Bring Me the Horizon are burning brightly, and they have grown increasingly more popular over the years. Their success is a tale of perseverance, and their evolution from screaming metalcore youngsters to the boundary-smashing behemoths they are today is a matter of ambition and the insistence on development.
BMTH’s sound easily fills up the big concert halls they play. The music is grand, loud, tight and impressive, especially for a band that mixes up so many different genres and elements. The band – and especially its frontman Oli Sykes – plays with a kind of aggressive swagger which has now become their trademark.
BMTH have a solid reputation for being fierce live performers. If you caught them at Roskilde Festival 2016 you are in the know. They blow you over with skills, intensity and general oomph. And the energy that both the band and the crowd give off (insert numerous moshpits!) makes their show beyond enjoyable! In 2019, we’ll let the band unleash its energy on our Orange Stage.
When BMTH released their fifth album, That’s the Spirit, in 2015 they embraced an easier approachable, melodic, anthemic sound, which launched the band to critical acclaim and an almost number one album in their home country. Then the group played the Royal Albert Hall with an orchestra and a choir. BMTH are on the verge of becoming superstars, bringing metal to audiences of a size not seen in their home country since the 80s.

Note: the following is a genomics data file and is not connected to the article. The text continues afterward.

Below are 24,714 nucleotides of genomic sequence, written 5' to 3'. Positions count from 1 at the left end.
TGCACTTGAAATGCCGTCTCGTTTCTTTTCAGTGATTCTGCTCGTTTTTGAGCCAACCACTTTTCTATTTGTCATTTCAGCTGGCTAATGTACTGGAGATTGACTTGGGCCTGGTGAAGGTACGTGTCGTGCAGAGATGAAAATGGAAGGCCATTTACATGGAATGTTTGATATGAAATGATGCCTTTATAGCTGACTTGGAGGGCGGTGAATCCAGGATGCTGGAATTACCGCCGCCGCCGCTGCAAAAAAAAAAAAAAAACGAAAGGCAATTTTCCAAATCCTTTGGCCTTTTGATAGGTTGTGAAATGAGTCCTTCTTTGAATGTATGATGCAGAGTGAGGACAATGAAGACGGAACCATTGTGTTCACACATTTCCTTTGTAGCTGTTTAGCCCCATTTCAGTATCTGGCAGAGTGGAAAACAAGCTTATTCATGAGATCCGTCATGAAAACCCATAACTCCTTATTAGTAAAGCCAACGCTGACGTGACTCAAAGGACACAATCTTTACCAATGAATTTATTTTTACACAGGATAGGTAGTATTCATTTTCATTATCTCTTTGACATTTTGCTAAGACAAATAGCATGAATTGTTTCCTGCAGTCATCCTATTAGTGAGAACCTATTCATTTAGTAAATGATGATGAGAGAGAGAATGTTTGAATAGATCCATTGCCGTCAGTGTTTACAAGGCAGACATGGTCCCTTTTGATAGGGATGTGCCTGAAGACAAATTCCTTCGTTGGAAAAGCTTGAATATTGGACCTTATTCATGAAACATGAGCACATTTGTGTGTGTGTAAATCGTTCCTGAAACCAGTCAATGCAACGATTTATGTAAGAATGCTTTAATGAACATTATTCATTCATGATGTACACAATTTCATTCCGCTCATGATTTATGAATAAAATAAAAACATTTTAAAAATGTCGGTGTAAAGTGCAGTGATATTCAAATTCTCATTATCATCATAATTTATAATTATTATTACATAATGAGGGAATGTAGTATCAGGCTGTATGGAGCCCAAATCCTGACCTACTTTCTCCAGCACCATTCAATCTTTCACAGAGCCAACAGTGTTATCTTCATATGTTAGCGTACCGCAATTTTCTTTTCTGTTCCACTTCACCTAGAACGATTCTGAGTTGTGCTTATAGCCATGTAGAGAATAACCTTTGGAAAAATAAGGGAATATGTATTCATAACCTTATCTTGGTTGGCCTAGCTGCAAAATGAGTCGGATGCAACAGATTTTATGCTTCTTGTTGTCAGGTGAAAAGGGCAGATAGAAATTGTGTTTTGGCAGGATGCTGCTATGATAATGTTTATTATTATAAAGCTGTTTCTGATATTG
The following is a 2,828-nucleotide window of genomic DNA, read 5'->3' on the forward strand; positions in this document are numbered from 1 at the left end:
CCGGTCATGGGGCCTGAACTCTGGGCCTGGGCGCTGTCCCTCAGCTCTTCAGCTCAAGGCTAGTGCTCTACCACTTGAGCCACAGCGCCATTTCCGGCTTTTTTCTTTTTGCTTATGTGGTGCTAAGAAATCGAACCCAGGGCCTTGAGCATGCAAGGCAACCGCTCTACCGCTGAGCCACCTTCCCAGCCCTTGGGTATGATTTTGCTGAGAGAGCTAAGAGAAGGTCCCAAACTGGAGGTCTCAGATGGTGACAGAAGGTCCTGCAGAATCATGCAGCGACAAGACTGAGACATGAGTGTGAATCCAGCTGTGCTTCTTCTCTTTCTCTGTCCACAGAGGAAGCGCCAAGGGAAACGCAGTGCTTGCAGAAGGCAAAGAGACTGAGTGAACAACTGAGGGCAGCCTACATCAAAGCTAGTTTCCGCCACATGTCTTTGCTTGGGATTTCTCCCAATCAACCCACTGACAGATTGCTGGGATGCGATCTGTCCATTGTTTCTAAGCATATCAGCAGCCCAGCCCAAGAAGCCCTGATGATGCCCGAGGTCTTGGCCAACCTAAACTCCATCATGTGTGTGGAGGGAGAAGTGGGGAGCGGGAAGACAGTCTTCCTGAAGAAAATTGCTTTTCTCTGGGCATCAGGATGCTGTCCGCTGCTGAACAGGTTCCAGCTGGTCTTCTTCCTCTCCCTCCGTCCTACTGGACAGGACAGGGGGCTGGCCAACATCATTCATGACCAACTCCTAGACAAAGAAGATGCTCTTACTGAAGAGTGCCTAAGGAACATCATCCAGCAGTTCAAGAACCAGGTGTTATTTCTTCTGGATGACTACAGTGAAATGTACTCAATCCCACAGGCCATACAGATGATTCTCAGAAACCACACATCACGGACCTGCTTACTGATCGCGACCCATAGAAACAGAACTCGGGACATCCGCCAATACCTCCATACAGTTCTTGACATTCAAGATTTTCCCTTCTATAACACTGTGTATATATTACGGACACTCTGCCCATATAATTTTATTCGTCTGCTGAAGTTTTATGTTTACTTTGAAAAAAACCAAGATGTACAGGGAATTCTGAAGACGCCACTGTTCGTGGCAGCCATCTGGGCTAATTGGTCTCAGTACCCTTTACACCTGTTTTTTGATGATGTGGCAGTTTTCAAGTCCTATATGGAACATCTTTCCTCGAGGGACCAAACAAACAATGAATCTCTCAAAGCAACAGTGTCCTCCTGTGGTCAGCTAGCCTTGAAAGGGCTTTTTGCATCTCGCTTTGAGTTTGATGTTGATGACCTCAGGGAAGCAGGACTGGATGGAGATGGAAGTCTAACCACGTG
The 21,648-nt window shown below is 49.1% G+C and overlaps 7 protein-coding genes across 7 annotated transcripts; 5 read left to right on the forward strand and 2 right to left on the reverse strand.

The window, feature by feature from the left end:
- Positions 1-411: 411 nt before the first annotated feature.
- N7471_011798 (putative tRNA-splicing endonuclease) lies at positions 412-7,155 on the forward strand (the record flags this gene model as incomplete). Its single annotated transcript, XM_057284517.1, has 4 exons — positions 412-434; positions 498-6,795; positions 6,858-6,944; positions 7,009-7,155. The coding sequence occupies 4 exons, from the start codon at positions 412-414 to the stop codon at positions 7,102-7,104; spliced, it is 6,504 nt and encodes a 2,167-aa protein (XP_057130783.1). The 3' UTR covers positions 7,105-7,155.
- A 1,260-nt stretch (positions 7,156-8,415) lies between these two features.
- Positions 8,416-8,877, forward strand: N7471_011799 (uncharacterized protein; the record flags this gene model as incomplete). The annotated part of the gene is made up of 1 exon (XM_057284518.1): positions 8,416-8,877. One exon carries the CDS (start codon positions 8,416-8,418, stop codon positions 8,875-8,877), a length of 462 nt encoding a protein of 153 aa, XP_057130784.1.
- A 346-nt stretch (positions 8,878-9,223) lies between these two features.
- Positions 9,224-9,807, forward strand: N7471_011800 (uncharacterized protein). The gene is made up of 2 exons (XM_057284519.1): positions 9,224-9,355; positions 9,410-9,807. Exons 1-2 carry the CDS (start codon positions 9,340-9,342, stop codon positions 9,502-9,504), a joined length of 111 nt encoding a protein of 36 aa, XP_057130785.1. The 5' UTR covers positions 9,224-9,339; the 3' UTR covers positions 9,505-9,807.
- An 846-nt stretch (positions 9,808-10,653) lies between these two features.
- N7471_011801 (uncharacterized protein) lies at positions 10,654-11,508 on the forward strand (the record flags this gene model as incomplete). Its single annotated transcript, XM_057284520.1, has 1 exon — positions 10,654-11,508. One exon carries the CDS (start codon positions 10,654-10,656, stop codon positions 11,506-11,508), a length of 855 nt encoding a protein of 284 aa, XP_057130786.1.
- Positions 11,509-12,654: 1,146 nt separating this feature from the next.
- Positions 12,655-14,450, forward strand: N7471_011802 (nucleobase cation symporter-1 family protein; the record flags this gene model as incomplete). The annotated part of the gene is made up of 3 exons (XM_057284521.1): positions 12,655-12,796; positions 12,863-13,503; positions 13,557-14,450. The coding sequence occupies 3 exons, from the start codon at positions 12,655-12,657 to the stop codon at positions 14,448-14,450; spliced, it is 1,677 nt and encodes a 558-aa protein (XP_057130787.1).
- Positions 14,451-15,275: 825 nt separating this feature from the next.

Their sixth album Amo has just been released. It’s about love, not the highs but the pitfalls. BMTH is still a band who refuses to stand still nor rest on previous achievements. The album holds an odyssey of diversity in sound (cue rock, pop, dance, rap), and their singles “Wonderful Life” and “Mantra” prove that the band is still fully capable of delivering an exciting mix of hard rock and modern metal with muscular sounds, thunderous riffs and soaring choruses. BMTH has an innate ability to stay one step ahead – and this means that the future remains theirs.